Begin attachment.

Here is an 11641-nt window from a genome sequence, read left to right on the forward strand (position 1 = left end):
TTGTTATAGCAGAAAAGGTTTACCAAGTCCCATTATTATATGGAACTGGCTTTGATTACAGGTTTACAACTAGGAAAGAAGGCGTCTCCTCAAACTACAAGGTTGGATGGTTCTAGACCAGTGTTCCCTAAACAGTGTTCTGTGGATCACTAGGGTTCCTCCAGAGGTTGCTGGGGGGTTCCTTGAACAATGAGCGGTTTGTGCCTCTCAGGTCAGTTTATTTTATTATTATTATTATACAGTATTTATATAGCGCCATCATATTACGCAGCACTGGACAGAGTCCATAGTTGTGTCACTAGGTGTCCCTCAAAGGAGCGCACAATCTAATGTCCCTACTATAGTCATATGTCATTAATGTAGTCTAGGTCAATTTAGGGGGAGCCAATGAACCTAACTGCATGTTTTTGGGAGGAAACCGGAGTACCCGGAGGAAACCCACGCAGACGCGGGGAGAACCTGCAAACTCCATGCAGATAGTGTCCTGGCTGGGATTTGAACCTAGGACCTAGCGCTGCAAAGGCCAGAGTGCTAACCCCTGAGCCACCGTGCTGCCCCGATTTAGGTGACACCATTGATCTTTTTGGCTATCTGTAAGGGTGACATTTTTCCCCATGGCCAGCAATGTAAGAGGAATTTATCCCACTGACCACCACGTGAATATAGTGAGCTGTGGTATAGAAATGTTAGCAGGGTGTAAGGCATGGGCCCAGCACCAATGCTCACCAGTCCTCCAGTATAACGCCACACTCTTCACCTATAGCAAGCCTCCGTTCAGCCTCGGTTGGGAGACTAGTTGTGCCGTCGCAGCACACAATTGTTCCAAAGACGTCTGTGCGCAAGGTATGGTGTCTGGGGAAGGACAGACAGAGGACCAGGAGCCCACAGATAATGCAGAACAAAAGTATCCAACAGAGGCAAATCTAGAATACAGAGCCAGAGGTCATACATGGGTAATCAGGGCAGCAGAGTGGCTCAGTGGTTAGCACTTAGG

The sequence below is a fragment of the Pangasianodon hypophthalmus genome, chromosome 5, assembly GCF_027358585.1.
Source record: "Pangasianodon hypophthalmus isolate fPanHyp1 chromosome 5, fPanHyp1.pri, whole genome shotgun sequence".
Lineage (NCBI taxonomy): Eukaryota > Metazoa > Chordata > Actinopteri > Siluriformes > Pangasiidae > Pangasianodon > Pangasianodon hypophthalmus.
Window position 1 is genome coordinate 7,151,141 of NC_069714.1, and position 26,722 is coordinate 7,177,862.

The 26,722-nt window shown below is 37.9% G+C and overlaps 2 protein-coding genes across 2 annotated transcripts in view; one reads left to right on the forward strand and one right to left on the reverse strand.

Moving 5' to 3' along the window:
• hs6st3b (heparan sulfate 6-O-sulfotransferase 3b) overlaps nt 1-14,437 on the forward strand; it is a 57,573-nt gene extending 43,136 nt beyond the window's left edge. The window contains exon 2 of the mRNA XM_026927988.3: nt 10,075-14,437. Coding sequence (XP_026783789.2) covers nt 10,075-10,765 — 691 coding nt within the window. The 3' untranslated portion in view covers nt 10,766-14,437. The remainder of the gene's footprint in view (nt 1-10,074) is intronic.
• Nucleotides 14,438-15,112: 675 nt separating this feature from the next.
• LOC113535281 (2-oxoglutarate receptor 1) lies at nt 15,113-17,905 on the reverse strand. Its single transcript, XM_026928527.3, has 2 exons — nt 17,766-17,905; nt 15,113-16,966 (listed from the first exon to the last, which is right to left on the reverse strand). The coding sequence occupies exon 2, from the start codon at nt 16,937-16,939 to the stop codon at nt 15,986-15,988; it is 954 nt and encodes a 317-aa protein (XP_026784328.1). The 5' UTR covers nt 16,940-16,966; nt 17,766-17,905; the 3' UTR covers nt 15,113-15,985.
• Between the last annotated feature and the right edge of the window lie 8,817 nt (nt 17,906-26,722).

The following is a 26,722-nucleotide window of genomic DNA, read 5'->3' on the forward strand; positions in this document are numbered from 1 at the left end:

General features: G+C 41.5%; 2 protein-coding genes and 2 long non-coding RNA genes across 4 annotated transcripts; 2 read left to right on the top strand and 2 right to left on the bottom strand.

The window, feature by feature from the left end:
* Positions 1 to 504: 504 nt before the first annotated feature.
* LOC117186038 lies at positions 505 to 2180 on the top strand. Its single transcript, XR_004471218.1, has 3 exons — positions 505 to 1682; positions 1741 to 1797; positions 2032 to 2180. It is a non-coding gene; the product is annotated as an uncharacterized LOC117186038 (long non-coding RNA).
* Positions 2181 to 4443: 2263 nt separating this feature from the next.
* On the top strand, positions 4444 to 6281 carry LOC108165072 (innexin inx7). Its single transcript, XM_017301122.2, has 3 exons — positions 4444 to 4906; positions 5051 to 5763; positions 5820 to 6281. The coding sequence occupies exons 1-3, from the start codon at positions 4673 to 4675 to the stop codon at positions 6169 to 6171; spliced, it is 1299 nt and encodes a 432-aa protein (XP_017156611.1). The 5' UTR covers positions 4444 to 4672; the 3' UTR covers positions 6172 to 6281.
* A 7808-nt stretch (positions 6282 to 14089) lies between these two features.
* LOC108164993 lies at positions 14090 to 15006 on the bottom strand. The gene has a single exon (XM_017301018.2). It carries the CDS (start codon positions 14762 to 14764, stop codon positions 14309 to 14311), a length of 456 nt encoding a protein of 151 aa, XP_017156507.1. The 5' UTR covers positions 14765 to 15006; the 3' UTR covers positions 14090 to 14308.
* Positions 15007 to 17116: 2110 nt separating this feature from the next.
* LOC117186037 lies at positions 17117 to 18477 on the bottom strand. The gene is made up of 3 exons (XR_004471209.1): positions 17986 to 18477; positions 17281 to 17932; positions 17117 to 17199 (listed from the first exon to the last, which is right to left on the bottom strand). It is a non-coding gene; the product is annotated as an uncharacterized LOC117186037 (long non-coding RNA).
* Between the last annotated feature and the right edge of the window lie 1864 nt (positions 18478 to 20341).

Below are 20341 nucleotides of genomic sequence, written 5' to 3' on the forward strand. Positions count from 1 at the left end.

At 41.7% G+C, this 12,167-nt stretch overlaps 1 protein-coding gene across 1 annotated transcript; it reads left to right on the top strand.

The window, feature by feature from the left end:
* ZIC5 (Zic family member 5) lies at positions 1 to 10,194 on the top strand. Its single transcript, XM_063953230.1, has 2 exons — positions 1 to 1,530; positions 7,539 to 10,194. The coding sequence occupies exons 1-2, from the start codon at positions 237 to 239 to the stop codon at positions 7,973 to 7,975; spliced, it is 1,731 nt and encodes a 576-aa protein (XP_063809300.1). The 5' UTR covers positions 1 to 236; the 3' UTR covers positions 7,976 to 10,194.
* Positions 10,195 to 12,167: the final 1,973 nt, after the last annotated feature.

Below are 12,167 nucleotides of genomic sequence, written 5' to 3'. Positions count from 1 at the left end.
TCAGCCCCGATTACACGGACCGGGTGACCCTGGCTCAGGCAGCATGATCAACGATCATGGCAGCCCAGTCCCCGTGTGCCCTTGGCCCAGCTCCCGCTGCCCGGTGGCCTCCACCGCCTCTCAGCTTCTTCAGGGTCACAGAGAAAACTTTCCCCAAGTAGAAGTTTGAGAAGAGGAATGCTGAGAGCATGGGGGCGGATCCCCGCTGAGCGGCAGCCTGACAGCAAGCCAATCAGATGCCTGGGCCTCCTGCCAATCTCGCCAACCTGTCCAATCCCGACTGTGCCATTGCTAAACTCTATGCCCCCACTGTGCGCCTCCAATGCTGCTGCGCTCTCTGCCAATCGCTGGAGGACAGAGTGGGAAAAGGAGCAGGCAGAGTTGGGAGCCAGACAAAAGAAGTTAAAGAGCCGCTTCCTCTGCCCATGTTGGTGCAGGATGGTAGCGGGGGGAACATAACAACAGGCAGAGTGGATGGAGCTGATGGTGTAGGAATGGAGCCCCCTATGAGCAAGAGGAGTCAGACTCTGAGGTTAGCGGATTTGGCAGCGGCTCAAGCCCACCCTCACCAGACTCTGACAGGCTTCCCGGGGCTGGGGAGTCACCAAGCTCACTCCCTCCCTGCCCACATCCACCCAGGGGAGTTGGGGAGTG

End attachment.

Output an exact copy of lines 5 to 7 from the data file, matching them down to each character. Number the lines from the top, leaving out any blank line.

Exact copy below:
Lineage (NCBI taxonomy): Eukaryota > Metazoa > Chordata > Actinopteri > Siluriformes > Pangasiidae > Pangasianodon > Pangasianodon hypophthalmus.
Window position 1 is genome coordinate 7,151,141 of NC_069714.1, and position 26,722 is coordinate 7,177,862.

The 26,722-nt window shown below is 37.9% G+C and overlaps 2 protein-coding genes across 2 annotated transcripts in view; one reads left to right on the forward strand and one right to left on the reverse strand.